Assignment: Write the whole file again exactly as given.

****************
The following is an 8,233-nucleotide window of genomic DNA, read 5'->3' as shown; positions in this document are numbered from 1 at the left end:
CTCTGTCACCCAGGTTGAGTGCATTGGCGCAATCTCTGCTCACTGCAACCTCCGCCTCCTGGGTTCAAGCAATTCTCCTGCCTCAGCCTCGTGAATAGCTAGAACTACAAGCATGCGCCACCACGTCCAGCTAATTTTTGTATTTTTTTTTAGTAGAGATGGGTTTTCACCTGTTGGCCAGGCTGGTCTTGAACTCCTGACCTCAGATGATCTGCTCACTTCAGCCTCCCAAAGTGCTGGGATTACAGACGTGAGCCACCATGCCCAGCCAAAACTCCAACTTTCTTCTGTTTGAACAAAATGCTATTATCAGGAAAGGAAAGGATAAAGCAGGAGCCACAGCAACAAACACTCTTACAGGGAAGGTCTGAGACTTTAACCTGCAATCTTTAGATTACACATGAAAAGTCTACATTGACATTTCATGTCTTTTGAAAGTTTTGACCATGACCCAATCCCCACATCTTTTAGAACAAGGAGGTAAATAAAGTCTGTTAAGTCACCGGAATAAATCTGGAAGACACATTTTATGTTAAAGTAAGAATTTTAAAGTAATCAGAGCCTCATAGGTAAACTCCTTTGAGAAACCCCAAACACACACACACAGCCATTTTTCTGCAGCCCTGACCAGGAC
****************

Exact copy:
The following is an 8,233-nucleotide window of genomic DNA, read 5'->3' as shown; positions in this document are numbered from 1 at the left end:
CTCTGTCACCCAGGTTGAGTGCATTGGCGCAATCTCTGCTCACTGCAACCTCCGCCTCCTGGGTTCAAGCAATTCTCCTGCCTCAGCCTCGTGAATAGCTAGAACTACAAGCATGCGCCACCACGTCCAGCTAATTTTTGTATTTTTTTTTAGTAGAGATGGGTTTTCACCTGTTGGCCAGGCTGGTCTTGAACTCCTGACCTCAGATGATCTGCTCACTTCAGCCTCCCAAAGTGCTGGGATTACAGACGTGAGCCACCATGCCCAGCCAAAACTCCAACTTTCTTCTGTTTGAACAAAATGCTATTATCAGGAAAGGAAAGGATAAAGCAGGAGCCACAGCAACAAACACTCTTACAGGGAAGGTCTGAGACTTTAACCTGCAATCTTTAGATTACACATGAAAAGTCTACATTGACATTTCATGTCTTTTGAAAGTTTTGACCATGACCCAATCCCCACATCTTTTAGAACAAGGAGGTAAATAAAGTCTGTTAAGTCACCGGAATAAATCTGGAAGACACATTTTATGTTAAAGTAAGAATTTTAAAGTAATCAGAGCCTCATAGGTAAACTCCTTTGAGAAACCCCAAACACACACACACAGCCATTTTTCTGCAGCCCTGACCAGGAC